US bishops have issued an election-year guide stressing a moral imperative to evaluate candidates according to their position on marriage and abortion. The decision on Tuesday followed a brief debate at their national assembly over whether the document reflected the priorities of Pope Francis.
The guide, called Faithful Citizenship, addresses a broad range of issues in Catholic social teaching, including protecting immigrants and the environment, fighting racism and poverty, and opposing the death penalty. However, the bishops said they consider opposition to gay marriage and abortion rights paramount in this presidential election season and beyond.
“Some issues involve principles that can never be abandoned such as the fundamental right to life and marriage as the union of one man and one woman,” the bishops said. They said voting for a candidate specifically because the politician favors a “grave evil” such as abortion rights amounts to “formal co-operation” with that evil by the voter.
The document was approved overwhelmingly on a vote of 210-21 with five abstentions.
For decades, the bishops have issued guidance to Catholics ahead of presidential elections. The document is viewed as a barometer of Church leaders’ top concerns as they apply Catholic teaching to modern-day policy concerns.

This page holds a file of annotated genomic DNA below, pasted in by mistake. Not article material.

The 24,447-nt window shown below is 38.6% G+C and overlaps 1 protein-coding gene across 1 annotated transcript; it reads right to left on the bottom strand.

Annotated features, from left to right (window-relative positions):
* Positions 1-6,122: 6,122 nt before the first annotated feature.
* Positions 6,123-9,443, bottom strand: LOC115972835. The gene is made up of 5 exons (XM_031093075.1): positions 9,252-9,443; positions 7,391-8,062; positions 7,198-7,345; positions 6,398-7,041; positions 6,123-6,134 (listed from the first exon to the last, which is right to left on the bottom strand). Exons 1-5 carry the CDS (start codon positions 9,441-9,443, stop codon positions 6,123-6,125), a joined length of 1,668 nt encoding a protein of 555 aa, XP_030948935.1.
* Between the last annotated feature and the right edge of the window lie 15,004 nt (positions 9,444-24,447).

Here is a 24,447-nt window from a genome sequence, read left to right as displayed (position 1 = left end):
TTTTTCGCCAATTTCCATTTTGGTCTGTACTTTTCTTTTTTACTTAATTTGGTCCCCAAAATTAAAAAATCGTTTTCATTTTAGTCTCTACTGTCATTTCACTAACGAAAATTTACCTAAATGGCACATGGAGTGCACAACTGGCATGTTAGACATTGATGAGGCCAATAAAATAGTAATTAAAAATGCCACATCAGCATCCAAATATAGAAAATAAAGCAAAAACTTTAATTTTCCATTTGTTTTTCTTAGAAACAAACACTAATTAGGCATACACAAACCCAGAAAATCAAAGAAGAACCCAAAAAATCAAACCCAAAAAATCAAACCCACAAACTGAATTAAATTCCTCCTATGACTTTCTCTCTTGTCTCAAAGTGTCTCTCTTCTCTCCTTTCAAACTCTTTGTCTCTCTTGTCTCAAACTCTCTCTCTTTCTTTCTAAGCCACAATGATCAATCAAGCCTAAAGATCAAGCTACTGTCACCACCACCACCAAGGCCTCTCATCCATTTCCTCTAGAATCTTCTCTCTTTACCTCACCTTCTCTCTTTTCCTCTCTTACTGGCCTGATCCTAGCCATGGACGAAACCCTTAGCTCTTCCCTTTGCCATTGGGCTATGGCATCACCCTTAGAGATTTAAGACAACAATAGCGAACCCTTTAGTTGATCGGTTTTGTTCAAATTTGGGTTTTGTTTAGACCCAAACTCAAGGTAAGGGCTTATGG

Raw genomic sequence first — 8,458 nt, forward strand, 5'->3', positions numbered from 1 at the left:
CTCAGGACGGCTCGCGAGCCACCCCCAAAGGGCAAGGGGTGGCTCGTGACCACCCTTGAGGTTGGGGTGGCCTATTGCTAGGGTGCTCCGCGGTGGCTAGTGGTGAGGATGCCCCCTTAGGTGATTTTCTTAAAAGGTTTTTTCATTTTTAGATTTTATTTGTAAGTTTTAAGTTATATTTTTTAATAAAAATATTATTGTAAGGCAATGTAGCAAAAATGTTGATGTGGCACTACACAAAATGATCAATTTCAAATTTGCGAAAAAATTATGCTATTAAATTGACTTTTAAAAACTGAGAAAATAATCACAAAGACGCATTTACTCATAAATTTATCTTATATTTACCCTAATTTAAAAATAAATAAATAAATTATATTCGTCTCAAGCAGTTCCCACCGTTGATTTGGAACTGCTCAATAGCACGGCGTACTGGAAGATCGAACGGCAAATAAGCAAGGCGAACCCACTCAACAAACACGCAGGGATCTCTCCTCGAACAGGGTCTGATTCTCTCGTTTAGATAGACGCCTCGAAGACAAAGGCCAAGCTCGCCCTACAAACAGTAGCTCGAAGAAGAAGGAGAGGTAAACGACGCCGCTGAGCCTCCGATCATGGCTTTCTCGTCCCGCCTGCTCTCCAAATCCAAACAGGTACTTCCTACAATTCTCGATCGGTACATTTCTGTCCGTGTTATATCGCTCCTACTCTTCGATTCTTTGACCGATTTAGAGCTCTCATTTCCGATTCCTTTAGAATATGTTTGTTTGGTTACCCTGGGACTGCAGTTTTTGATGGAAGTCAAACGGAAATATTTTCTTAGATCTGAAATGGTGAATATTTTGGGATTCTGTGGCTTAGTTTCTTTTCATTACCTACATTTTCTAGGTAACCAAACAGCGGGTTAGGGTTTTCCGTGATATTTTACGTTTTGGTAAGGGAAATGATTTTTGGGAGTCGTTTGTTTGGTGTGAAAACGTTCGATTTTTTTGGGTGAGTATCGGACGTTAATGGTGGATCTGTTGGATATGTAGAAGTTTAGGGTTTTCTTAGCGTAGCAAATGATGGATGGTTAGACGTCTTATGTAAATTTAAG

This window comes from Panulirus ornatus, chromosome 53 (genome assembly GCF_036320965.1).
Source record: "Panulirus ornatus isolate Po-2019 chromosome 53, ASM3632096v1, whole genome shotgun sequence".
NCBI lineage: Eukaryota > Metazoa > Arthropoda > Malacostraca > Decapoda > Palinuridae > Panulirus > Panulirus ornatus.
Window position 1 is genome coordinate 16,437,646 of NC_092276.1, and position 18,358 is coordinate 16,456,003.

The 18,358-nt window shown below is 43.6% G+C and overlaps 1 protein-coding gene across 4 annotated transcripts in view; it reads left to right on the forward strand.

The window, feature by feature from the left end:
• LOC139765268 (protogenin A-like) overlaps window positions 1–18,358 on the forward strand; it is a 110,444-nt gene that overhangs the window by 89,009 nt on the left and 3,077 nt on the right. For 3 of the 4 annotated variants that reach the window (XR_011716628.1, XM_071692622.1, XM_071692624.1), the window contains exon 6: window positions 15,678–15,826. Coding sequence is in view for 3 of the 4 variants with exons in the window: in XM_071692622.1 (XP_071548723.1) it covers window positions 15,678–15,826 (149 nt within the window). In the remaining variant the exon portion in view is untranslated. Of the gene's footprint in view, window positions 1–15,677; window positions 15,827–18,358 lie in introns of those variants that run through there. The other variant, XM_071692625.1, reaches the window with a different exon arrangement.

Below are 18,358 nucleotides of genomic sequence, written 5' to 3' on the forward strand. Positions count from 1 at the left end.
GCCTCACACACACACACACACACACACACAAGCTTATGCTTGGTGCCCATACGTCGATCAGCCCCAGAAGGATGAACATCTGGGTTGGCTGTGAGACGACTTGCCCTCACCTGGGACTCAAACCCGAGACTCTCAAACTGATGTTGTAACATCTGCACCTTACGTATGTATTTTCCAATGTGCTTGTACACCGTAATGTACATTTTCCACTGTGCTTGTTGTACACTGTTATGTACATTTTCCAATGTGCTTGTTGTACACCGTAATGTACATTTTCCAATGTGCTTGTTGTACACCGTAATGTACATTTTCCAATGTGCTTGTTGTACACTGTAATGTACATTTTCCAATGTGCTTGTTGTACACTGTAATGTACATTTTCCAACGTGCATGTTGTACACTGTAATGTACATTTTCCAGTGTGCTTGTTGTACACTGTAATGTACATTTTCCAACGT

Bishop Robert McElroy of San Diego, California, said the document was “gravely hobbled” and did not reflect the Pope’s agenda. “Global poverty and degradation of the earth” are “at the very centre and core” of Francis’s pontificate and Catholic social teaching, McElroy said. “This is not reflected in this document,” the bishop added.
But Archbishop Leonard Blaire of Hartford, Connecticut, who helped draft the document, said “there is a kind of rhetoric of regime change that’s going on in the Church, and I think we have to be very wary about that.”
He said Francis “certainly has a dynamic and new insight that he’s given to us,” but Blaire said Francis wants bishops to promote “the totality of issues of Catholic teaching,” including opposition to abortion, “holding up what’s right and true and just.”
About one-quarter of US voters are Catholic, but they do not vote as a bloc and it’s not clear what, if any, influence the bishops’ teaching document will have at the ballot box.
The document heavily emphasises the need for religious liberty protections for conscientious objectors to gay marriage, abortion and other laws the bishops consider immoral. The US Supreme Court legalised same-sex marriage nationwide five months ago.
“Thousands of laws are being affected by this,” said Cardinal Daniel DiNardo of Galveston-Houston, Texas, who helped draft the guide. “Our intent is to make sure that Catholic citizens understand where we are and what we understand about the sacrament of marriage.”